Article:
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The Archives of Physical Medicine and Rehabilitation at 100: A Century of Authorship

Published:September 26, 2019DOI:https://doi.org/10.1016/j.apmr.2019.08.484

      Abstract

      Objective

      To describe the authors who have contributed articles to the Archives of Physical Medicine and Rehabilitation (APM&R) over the 100 years of its existence.

      Design

      Extraction of relevant information from a sample of APM&R articles.

      Setting

      Not applicable.

      Participants

      A total of 4933 authors contributing to 1787 articles.

      Main Outcome Measures

      Number of authors and their gender, professional education, and country of residence.

      Results

      The average number of authors per article increased from 1.1 in 1922 to 5.8 in 2017. The percentage of women authors grew from <5% to about 40%. In 1922 the majority of authors had an MD degree (85%); this declined to <30% by 2017, while the percentage of authors with a PhD grew from about 10% to about 30%. The percentage of contributors with a bachelor’s degree initially was about 1%, grew to 13%, and then declined again. While in APM&R’s early years, >90% of authors were from the United States, this percentage went into a steep decline beginning in about 1997 and now is around 35%.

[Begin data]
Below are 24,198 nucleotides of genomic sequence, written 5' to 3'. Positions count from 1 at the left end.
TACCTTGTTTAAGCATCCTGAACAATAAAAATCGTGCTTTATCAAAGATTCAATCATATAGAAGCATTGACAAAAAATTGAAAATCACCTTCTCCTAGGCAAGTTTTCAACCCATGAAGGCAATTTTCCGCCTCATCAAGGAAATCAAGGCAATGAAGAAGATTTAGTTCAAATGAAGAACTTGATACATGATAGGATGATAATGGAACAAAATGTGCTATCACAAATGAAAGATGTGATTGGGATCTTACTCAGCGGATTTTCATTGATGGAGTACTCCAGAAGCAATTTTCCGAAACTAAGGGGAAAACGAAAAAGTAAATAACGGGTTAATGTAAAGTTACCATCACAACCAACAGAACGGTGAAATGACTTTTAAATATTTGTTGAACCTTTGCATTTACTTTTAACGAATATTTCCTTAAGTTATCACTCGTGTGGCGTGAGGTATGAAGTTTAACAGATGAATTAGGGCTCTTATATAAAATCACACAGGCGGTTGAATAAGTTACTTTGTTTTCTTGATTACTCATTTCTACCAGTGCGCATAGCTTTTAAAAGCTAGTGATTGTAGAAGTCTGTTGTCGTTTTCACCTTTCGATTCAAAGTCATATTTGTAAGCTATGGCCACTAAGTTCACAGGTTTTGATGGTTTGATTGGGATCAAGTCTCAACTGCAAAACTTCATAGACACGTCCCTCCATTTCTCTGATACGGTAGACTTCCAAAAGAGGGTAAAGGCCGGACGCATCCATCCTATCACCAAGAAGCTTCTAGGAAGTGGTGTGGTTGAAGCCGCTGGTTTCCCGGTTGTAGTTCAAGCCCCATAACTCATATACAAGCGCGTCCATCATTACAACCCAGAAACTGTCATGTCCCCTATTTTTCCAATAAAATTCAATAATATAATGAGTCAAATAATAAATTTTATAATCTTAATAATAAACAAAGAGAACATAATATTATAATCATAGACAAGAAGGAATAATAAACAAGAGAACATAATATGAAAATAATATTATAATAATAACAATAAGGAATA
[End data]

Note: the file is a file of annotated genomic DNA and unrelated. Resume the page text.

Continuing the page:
Conclusions

      The APM&R has seen major transformations in the nature of its contributors over a century of publication; many of these parallel the changes seen in other areas of health care and medical science, but some characteristics and shifts (especially in gender and level of training of its authors) appear unique.

      Keywords

      List of abbreviations:

      ACRM (American Congress of Rehabilitation Medicine), APM&R (Archives of Physical Medicine and Rehabilitation), MeSH (Medical Subject Headings)
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